Ports also are taking an out-of-the-box approach to some of the challenges. At the Port of New York & New Jersey, terminal operators have coordinated to extend hours of operation and add Saturday service, notes deputy port director Rooney. And its Class 1 rail providers, Norfolk Southern and CSX, “have been tremendous partners,” she says, noting that they’ve added more trains to the system.
The port also has reached out across the region to help shippers secure more storage capacity. An initial list published in July identified 65 off-port sites with open areas where containers could be parked. Rooney’s staff updated that list in November. “Of the 65 entities that had space [in July], today, there are only three who have space available. That is remarkable,” Rooney notes. And with airline traffic curtailed by the pandemic, the staff has even considered making unused long-term parking space at the Newark (New Jersey) airport available for container storage.
Given the lack of sufficient off-port storage options and warehouses already stuffed to the gills, shippers have been holding containers longer and using them as temporary storage, Rooney reports. “Shippers are parking containers,” she says. “Containers and chassis that are normally on the street for three or four days now are out twice that long. That impacts capacity.”
She is encouraging shippers to be more mindful of the problem—and to be part of the solution. “We understand there is limited warehouse capacity, but keeping those containers on the wheels prevents other containers from moving out of the terminals,” she explains. “If the terminals get backed up to the point where they can’t take any more, then the ships start to line up outside.
“We are imploring shippers that if you have to store your cargo in containers, at least get them off the wheels,” so the chassis can be returned and redeployed, Rooney adds.
For ocean carriers and port operators alike, 2020 proved to be a year of reckoning—but not for any of the expected reasons. “No one is talking about fuel or trade wars anymore,” says Jim Newsome, president and CEO of the South Carolina Ports Authority (SCPA), who noted that he was pessimistic going into his fiscal year starting in July. Covid changed all that, he says. “Americans spend a percentage of their income, and when they can’t spend it on movie tickets, ball games, travel, or going out to dinner, they buy other things” like home-improvement items, computers and furniture for home offices, home fitness equipment, and other “around the house” items. “It’s been a defined shift in purchasing of goods related to the home. That has really driven the spike in volumes.”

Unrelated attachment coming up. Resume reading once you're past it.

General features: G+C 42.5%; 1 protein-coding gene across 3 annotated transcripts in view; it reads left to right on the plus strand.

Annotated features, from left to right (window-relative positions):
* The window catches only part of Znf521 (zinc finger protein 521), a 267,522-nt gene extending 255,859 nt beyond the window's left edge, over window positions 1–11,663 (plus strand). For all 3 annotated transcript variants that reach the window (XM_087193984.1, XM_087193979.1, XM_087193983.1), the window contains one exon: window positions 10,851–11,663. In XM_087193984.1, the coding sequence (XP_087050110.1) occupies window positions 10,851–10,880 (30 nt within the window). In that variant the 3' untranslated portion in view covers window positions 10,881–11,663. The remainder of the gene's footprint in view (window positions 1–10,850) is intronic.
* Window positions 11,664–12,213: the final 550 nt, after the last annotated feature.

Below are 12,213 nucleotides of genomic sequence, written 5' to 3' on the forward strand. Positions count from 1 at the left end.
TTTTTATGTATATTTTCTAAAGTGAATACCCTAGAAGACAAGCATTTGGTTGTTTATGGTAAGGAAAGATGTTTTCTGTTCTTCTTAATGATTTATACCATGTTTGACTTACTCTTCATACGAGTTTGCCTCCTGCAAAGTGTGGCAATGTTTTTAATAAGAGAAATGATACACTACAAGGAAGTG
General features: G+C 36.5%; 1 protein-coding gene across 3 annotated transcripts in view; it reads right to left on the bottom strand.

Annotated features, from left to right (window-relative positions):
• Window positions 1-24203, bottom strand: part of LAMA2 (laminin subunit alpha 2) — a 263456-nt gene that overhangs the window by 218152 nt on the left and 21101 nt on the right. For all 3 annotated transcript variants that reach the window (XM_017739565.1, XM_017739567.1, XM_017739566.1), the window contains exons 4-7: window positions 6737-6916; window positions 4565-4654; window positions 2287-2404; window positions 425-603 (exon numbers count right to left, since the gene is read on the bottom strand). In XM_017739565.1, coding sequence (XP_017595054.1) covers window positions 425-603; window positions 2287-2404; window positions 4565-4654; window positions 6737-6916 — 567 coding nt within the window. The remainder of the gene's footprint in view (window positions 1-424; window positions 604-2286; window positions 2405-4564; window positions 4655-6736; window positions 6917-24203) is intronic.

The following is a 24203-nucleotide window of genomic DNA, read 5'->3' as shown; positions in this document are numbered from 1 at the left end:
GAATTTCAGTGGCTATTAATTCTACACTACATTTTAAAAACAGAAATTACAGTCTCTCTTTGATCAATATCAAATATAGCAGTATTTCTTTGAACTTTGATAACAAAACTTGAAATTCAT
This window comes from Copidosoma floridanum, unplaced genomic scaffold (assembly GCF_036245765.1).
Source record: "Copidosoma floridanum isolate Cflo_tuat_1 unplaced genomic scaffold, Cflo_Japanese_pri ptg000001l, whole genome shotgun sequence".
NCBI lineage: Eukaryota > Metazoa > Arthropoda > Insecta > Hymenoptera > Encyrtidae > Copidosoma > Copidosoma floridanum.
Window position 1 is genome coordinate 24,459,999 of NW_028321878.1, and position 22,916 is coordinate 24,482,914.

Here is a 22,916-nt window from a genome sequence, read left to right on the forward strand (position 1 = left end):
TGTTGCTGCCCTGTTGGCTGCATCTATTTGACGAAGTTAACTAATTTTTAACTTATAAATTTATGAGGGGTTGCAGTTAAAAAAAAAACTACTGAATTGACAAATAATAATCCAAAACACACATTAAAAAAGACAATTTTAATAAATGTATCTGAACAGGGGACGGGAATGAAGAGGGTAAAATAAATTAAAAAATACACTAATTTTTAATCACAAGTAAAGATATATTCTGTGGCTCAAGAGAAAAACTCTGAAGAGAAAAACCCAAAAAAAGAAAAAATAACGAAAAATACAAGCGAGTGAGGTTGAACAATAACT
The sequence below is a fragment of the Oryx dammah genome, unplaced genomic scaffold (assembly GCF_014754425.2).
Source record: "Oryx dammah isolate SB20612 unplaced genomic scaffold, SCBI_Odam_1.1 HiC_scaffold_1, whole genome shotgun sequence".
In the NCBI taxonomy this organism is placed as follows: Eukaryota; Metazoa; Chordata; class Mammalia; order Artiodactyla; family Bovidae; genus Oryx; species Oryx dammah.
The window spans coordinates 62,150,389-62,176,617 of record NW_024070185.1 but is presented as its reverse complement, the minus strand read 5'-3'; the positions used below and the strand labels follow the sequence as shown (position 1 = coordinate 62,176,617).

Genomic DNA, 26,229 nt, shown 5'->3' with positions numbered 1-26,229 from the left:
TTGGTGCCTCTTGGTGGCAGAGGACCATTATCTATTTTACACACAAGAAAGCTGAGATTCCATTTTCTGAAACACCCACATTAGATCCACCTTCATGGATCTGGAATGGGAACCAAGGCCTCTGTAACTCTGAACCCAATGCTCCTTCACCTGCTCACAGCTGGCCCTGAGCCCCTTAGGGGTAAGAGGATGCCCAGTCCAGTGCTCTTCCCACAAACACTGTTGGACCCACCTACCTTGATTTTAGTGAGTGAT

Bryan Brandes, the Port of Oakland’s maritime director, shares a similar sentiment. “We call it retail therapy,” he says. “With people working from home, there’s been a huge demand for supplies for home-improvement projects.” He notes as well that low interest rates have spurred home buying, adding to the demand for construction materials and manufactured goods for the home, from appliances to furniture to housewares.
The shift in purchasing practices, particularly as more consumers than ever have flocked to e-commerce, has placed a premium on warehouse space, adds Newsome. In response to the rising demand, the SCPA recently broke ground on a new 3 million-square-foot distribution center for Walmart at a port-owned site in Dorchester County.
For containership lines, the bust then boom of 2020 saw the industry navigate new and unfamiliar market conditions as well. Who would have predicted a year ago, that 2020, despite the pandemic, would turn out to be one of the most profitable years in the industry’s history?
“If you look at January of last year, market conditions were weak,” says Lars Jensen, chief executive of Denmark-based SeaIntelligence Consulting. “Demand growth was at zero percent. Carriers were on their heels,” Jensen says, adding that still today “you have an extremely low order book for new vessels.”
On top of that, a 20-year consolidation push had finally reached its endgame, with carriers embracing capacity discipline and increasingly using canceled sailings to control capacity and maintain rates.